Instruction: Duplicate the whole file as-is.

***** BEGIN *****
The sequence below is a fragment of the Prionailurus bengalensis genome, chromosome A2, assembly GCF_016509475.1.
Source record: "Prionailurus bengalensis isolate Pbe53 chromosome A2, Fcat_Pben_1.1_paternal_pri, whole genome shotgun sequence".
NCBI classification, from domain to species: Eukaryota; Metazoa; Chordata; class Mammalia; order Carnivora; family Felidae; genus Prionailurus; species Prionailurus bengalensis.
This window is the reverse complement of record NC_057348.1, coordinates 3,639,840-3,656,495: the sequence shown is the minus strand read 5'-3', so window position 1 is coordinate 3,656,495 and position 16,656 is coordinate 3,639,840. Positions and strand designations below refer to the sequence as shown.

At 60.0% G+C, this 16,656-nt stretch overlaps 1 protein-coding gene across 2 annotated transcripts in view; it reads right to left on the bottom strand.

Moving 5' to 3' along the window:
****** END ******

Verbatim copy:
The sequence below is a fragment of the Prionailurus bengalensis genome, chromosome A2, assembly GCF_016509475.1.
Source record: "Prionailurus bengalensis isolate Pbe53 chromosome A2, Fcat_Pben_1.1_paternal_pri, whole genome shotgun sequence".
NCBI classification, from domain to species: Eukaryota; Metazoa; Chordata; class Mammalia; order Carnivora; family Felidae; genus Prionailurus; species Prionailurus bengalensis.
This window is the reverse complement of record NC_057348.1, coordinates 3,639,840-3,656,495: the sequence shown is the minus strand read 5'-3', so window position 1 is coordinate 3,656,495 and position 16,656 is coordinate 3,639,840. Positions and strand designations below refer to the sequence as shown.

At 60.0% G+C, this 16,656-nt stretch overlaps 1 protein-coding gene across 2 annotated transcripts in view; it reads right to left on the bottom strand.

Moving 5' to 3' along the window: